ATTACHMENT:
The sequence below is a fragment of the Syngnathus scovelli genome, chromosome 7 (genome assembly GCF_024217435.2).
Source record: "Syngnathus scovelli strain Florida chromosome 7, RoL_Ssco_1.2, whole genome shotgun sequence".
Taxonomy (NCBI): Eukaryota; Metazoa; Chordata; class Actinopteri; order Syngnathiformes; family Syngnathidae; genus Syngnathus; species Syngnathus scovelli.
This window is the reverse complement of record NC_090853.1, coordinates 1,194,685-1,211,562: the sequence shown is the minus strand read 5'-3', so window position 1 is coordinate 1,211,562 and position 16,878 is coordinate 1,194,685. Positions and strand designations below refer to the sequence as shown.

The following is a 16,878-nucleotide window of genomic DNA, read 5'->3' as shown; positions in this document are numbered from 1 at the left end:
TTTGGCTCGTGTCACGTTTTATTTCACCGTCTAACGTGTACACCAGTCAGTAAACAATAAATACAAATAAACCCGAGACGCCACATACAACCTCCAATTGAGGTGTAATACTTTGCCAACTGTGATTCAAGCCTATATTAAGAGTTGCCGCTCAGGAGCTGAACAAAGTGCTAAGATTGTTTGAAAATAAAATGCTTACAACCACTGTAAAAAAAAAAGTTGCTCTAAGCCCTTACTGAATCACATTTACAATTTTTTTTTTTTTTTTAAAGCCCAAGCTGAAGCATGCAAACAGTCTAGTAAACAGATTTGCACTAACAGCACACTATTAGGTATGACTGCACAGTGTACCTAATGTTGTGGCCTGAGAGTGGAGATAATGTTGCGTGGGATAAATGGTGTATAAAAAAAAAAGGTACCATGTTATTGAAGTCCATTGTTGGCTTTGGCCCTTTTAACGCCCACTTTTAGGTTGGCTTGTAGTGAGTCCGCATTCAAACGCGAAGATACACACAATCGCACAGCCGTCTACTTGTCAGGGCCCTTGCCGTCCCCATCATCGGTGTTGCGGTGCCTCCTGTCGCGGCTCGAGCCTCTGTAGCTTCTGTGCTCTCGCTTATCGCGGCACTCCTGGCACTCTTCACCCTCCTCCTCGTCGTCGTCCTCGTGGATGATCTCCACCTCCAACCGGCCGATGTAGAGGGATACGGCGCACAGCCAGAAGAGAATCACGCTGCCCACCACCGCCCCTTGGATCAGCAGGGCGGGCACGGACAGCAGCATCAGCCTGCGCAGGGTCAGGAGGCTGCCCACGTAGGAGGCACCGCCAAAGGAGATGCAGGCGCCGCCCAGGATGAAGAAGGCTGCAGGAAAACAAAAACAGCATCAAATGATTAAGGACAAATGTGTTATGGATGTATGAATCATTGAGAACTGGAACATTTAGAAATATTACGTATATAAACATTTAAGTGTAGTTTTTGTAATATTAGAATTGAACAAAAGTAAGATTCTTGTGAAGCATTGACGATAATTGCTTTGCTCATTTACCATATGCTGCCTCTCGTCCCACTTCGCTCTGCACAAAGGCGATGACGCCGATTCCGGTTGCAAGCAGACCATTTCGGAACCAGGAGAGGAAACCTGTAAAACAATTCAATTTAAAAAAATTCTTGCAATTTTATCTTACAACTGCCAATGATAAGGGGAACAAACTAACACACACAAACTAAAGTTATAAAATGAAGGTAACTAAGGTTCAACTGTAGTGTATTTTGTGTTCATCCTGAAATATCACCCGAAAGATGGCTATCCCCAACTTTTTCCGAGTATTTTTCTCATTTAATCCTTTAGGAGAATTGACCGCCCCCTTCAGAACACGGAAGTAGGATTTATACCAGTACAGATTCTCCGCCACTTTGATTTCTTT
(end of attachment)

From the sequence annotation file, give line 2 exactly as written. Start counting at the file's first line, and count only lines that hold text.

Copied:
Source record: "Syngnathus scovelli strain Florida chromosome 7, RoL_Ssco_1.2, whole genome shotgun sequence".